Wastepaper

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The following article is from The Great Soviet Encyclopedia (1979). It might be outdated or ideologically biased.

Wastepaper

 

paper and cardboard products that have been used; also the paper waste products of printing shops, mills producing office paper supplies, and the like. Wastepaper is used at paper mills as a secondary raw material.

After preliminary cleaning, the wastepaper supplied to paper and cardboard mills is made into fibrous pulp (slurry). The pulp is then cleaned, concentrated, and sent to a cardboard or paper machine.

The recycling of wastepaper is very important for the economy: wood is saved and the cost of the finished product is lowered. Wastepaper is 1.5-2.5 times less expensive than conventional wood pulp. One ton of utilized wastepaper saves approximately 4 cu m of wood. The wastepaper reclaimed in some countries (such as the Netherlands, Japan, and the Federal Republic of Germany) accounts for 50 percent of the total quantity of required paper production.

A. V. VASENKO

The Great Soviet Encyclopedia, 3rd Edition (1970-1979). © 2010 The Gale Group, Inc. All rights reserved.
References in periodicals archive ?
Wastepaper processors collect various types of used paper products such as newspapers, business and computer paper, and corrugated boxes.
About one-third of the approximately 600 paper and pulp mills in the United States use processed wastepaper products as their primary feedstock.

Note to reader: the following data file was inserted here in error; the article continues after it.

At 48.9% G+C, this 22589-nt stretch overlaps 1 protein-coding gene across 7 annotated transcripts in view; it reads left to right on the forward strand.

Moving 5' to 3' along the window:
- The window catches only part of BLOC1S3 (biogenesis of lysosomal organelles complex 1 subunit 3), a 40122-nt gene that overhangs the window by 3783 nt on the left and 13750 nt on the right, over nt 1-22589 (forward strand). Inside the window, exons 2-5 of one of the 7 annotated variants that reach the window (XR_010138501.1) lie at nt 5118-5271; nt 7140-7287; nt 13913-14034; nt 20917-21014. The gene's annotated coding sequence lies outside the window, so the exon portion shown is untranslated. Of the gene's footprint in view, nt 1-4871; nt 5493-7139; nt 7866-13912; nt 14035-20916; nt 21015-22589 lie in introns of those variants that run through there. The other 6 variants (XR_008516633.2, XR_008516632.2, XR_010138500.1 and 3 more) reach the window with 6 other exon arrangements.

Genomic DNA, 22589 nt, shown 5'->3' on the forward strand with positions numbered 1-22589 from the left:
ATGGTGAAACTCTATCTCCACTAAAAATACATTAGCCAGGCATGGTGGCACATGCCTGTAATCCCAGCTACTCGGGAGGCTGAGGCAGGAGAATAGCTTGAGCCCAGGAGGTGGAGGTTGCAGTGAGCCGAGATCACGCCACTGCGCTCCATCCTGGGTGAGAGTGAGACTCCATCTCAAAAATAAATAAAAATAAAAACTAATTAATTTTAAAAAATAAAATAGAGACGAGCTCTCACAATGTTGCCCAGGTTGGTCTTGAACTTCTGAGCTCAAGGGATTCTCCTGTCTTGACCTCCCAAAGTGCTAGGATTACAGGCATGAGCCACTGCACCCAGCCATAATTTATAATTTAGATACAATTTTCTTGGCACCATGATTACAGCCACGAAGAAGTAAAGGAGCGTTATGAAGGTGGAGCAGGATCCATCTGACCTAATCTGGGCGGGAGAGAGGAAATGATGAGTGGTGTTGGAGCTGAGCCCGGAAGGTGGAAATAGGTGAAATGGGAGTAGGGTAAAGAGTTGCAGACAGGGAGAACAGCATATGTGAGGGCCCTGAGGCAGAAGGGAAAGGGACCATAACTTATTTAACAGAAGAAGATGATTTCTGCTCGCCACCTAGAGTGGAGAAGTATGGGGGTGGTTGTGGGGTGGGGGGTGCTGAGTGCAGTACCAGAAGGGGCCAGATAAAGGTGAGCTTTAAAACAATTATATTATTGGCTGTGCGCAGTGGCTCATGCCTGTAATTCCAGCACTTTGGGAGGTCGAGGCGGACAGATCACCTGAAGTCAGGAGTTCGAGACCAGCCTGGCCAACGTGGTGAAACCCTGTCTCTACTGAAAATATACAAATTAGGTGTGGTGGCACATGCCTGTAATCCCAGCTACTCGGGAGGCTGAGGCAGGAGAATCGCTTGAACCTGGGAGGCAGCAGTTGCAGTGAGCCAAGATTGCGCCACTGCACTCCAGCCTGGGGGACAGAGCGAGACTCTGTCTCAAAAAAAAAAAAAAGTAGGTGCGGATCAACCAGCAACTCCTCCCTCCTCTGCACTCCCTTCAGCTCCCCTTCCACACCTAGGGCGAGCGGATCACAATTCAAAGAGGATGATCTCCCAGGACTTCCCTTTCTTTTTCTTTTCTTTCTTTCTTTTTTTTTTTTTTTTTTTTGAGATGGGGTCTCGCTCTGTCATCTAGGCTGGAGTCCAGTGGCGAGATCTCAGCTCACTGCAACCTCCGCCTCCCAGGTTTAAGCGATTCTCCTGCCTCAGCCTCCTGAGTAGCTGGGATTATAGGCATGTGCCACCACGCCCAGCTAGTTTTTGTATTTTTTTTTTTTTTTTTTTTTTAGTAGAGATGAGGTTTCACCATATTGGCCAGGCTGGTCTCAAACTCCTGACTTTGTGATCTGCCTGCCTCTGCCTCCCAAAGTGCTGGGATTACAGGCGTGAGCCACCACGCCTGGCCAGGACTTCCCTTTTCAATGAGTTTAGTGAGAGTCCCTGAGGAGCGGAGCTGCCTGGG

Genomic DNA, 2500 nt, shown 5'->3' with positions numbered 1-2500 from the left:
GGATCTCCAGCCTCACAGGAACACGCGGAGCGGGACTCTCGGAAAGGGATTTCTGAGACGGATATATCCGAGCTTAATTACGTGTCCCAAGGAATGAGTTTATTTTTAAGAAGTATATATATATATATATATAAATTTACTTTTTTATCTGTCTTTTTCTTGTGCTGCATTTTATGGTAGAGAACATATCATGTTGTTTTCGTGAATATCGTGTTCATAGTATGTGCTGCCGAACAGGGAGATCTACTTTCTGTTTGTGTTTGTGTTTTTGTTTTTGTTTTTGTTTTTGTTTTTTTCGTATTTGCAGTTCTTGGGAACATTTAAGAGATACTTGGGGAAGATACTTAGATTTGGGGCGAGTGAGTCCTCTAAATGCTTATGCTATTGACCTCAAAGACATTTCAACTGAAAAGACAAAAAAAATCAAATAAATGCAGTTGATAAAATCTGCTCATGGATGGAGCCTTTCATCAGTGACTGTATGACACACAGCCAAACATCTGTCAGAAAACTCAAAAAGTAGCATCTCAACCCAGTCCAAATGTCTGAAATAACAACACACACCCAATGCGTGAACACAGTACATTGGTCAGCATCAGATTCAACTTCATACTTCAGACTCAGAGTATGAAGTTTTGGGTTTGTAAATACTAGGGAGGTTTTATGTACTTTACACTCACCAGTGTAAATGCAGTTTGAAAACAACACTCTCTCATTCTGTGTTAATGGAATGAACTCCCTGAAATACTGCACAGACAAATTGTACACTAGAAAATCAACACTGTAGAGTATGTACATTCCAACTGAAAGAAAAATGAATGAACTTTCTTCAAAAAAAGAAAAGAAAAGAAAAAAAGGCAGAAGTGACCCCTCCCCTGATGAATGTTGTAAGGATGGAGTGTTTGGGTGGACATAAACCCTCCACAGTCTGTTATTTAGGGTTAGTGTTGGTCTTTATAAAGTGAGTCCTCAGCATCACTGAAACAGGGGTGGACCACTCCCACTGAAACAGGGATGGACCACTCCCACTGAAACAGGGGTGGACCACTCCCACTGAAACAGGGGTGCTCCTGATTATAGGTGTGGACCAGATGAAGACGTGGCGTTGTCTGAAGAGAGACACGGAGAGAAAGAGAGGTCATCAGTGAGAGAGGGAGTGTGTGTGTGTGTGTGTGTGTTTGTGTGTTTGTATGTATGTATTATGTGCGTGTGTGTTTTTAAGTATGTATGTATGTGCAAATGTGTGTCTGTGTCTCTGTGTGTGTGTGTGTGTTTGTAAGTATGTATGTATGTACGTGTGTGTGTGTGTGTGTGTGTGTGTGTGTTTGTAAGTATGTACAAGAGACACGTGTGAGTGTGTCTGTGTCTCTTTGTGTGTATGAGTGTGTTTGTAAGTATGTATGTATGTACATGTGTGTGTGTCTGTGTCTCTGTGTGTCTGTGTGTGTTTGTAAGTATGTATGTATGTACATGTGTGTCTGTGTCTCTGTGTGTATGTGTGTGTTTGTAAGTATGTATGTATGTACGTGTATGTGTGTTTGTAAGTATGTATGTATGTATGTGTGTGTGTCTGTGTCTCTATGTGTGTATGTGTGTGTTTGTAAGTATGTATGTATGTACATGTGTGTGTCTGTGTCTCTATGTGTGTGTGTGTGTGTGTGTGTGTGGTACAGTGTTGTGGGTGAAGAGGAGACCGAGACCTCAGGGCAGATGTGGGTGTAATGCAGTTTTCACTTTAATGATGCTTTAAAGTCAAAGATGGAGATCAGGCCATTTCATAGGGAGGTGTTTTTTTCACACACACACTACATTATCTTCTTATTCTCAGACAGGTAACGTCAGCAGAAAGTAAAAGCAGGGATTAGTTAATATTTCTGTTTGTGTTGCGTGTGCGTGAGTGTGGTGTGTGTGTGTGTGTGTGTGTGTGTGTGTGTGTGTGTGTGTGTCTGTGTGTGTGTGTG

During the 1977-87 period, corrugated scrap annually accounted for between two-fifths and one-half of total wastepaper output; newspaper and mixed grade waste each accounted for about one-sixth; and high grade de-inked and pulp substitutes, such as brown paper bags and computer and ledger paper, for one-fifth.
Because there is some substitution between woodpulp and wastepaper, yearly demand for wastepaper does not always exactly match the output of paper products.
Exports also affect the demand for, and output of, processed wastepaper. Many countries rely heavily on imported wastepaper as a basic feedstock for paper manufacturing because they dc) not have large domestic supplies of woodpulp or the prices of U.S.
Like scrap processing, wastepaper processing is highly regional, mainly because of transportation costs.
Weather also is important in wastepaper processing.
Industry structure The scrap and waste materials industry consists of three types of establishments-scrap dealers, whose primary function is to collect and sort scrap metal for distribution to processors; scrap processors, who use power equipment to process scrap into marketable forms; and waste and secondary materials dealers and processors, who primarily collect and bundle various types of wastepaper. Between 1977 and 1987, the number of scrap dealer establishments increased from 1,741 to 1,864; scrap processors, from 2,065 to 3,893; and waste and secondary materials dealers and processors, from 3,655 to 4,007.
Unlike scrap processors, the configuration of wastepaper establishments remained fairly constant during the 1977-87 period.
Although wastepaper processors employ fewer types of processing and material movement equipment than do scrap processors, advances in automation and material movement techniques were made during the 1977-87 period.
The largest factor likely to affect wastepaper processing in the future is the growth of municipal recycling efforts.